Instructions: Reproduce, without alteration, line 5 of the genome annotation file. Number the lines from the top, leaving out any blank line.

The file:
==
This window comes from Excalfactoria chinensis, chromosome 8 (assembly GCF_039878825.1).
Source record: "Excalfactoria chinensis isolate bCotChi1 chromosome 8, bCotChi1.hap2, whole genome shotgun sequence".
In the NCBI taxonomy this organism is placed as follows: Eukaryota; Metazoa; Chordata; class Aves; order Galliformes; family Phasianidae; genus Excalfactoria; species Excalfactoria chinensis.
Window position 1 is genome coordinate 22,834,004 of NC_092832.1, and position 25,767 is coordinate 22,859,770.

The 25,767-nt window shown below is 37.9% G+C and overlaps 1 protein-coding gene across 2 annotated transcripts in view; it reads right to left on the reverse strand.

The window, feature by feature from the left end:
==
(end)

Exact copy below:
The 25,767-nt window shown below is 37.9% G+C and overlaps 1 protein-coding gene across 2 annotated transcripts in view; it reads right to left on the reverse strand.